TUTCRIS - Tampereen teknillinen yliopisto

TUTCRIS

Eco-friendly and low-cost phenothiazine-based hole-transporting material for high performance perovskite solar cells

Tutkimustuotos: Konferenssiesitys, posteri tai abstrakti

Yksityiskohdat

AlkuperäiskieliEnglanti
TilaJulkaistu - 19 maaliskuuta 2019
OKM-julkaisutyyppiEi OKM-tyyppiä
TapahtumaLOPEC 2019 -
Kesto: 19 maaliskuuta 201921 maaliskuuta 2019

Conference

ConferenceLOPEC 2019
Ajanjakso19/03/1921/03/19

Tiivistelmä

Halide perovskite solar cells (PSCs) have recently received tremendous attention, due to their low-cost, high flexibility, low-temperature processing, and the skyrocketing rise of their power conversion efficiency (PCE), from 3.8% to 23.7%, in less than a decade.[1] HTMs play a key role in PSCs not only to facilitate the hole-transfer from perovskite to the electrode and to suppress recombination, but also to protect the perovskite surface against its degradation by moisture/oxygen.[2]

To date, most of the high performing PSCs are either based on small molecular 2,2’,7,7’-tetrakis(N,N-di-p-methoxyphenylamine)-9,9’-spirobifluorene (Spiro-OMeTAD) HTM, or on the polymeric poly-[bis(4-phenyl)(2,4,6-trimethylphenyl)amine] (PTAA) HTM. However, these materials are tremendously pricey (320 $/g and 2190 $/g, respectively), being synthesized in modest yields by means of toxic palladium (Pd) catalyzed cross-coupling reactions that require stringent conditions and demanding purification, thus limiting their low-cost large-scale production.[2,3] Hence, designing simple, low-cost, and environmental friendly HTMs would be highly important towards the goal of eco-friendly PSCs.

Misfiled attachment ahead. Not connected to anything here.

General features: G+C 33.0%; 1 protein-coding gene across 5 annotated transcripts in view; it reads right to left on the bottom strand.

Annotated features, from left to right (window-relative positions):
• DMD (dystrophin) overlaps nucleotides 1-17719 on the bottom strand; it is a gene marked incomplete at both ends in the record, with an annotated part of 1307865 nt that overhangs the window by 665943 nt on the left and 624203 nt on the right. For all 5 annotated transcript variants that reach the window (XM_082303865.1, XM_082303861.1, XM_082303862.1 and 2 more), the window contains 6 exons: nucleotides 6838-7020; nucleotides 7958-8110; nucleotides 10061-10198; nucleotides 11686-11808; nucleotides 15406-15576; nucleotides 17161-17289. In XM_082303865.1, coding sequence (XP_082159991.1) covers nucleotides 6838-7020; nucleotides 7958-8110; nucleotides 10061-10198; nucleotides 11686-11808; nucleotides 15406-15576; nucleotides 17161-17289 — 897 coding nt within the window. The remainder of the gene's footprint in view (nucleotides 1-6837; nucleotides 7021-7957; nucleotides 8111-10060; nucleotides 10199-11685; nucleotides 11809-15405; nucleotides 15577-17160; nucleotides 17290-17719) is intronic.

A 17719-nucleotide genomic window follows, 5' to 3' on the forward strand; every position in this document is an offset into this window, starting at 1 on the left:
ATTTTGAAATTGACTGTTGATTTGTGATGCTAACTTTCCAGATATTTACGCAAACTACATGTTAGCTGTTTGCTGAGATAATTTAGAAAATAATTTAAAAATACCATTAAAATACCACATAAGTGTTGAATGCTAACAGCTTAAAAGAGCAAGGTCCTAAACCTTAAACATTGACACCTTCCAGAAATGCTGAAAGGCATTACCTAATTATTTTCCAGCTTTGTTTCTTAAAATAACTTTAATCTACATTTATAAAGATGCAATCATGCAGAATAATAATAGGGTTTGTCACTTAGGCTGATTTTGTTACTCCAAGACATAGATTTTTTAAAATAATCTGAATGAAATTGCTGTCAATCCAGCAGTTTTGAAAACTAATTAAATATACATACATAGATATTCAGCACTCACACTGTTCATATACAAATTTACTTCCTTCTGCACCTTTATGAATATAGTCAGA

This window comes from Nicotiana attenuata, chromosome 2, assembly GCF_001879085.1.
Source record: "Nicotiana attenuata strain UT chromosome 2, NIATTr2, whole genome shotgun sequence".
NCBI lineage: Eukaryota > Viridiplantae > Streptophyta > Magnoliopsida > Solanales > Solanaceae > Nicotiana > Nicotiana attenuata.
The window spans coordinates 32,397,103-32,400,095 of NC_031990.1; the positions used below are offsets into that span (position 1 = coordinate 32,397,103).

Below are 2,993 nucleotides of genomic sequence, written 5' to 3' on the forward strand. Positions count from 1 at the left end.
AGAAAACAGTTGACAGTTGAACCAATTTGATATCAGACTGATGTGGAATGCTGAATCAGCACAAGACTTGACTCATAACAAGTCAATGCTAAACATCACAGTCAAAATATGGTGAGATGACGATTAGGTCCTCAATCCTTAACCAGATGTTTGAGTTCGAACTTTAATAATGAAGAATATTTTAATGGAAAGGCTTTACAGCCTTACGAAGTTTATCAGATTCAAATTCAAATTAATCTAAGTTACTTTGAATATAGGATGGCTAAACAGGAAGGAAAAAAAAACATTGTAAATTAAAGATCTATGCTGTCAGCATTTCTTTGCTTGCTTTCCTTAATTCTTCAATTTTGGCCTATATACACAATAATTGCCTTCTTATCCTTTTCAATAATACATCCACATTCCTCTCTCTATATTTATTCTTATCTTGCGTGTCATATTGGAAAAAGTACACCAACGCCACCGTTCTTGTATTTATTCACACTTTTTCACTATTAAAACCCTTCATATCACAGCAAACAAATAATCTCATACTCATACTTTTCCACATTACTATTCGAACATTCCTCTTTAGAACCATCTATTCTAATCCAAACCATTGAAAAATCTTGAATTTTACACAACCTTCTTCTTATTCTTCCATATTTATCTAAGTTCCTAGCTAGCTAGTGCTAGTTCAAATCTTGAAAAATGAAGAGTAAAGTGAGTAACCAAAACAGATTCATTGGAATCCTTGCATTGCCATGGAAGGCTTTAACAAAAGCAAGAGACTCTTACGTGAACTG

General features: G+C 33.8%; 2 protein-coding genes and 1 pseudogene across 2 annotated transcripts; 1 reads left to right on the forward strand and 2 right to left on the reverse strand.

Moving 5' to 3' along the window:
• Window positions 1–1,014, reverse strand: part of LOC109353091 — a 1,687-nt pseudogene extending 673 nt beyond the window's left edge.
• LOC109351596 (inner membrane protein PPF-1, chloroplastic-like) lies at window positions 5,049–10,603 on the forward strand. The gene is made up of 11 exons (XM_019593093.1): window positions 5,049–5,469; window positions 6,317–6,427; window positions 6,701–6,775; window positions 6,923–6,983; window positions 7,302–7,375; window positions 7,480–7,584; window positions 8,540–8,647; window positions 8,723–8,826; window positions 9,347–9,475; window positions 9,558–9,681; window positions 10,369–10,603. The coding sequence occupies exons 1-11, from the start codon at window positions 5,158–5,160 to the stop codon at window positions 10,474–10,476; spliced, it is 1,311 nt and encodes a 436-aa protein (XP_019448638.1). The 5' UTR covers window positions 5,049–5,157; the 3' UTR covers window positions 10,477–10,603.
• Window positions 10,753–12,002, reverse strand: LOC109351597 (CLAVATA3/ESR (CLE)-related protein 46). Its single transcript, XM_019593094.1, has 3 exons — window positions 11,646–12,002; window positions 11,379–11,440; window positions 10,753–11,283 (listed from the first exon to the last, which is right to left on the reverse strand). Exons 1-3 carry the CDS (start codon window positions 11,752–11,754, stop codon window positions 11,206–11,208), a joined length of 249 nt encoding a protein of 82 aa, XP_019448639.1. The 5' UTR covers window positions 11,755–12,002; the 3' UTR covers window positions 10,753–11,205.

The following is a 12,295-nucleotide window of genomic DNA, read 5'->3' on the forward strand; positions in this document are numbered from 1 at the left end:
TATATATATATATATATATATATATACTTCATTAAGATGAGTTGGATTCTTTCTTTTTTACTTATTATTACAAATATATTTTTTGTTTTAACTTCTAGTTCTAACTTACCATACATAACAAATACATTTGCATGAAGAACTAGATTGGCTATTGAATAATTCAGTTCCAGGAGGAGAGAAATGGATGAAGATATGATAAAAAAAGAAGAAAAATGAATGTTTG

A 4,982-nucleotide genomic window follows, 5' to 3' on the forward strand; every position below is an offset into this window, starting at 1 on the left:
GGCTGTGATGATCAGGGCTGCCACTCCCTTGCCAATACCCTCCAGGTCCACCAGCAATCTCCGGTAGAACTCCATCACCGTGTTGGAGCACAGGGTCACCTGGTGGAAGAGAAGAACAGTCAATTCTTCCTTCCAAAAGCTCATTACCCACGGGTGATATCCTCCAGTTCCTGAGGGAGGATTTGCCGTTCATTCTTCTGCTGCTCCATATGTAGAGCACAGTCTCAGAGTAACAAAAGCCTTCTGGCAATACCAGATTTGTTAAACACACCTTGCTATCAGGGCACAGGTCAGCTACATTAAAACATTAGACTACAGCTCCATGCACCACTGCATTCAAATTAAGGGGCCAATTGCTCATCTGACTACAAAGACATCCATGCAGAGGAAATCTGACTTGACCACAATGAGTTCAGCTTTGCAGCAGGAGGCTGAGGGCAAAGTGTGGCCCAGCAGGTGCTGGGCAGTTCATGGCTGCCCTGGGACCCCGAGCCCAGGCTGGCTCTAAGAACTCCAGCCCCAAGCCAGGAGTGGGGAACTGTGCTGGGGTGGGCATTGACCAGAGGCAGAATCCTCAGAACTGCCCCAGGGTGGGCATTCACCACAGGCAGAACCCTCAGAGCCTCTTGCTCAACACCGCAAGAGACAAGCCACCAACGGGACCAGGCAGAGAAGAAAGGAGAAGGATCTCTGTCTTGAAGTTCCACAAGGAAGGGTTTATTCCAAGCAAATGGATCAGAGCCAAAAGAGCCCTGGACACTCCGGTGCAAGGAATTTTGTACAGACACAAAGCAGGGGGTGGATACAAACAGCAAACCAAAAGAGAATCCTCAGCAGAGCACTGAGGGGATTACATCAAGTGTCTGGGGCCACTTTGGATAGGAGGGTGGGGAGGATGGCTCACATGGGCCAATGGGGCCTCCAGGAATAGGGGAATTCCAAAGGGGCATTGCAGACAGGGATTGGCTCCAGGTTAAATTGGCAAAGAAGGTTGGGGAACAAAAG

We report on two new phenothiazine-based HTMs functionalized with azomethine moieties, namely AZO-I and AZO-II. Both the materials are synthesized in excellent yields from cheap and green precursors, via a Pd-free synthetic route with only water as by-product. To the best of our knowledge, AZO-I and AZO-II are to date the first and the cheapest (~14 $/g) phenothiazine-based eco-friendly HTMs, with a significant gain in cost-effectiveness of nearly 22 times with respect to the commercially available Spiro-OMeTAD. When AZO-I and AZO-II were employed in PSCs, they led to PCE up to nearly 13% and 14%, respectively. Under similar conditions, devices based on the expensive and toxic Spiro-OMeTAD HTM exhibited PCE up to 18.7%. Hence, our results show that, in spite of a small loss in the overall PSC performance, AZO-I and AZO-II are competitive with respect to state-of-the-art HTMs, holding a great potential for future cost-effective, high performing, and eco-friendly HTMs with minimized environmental impact.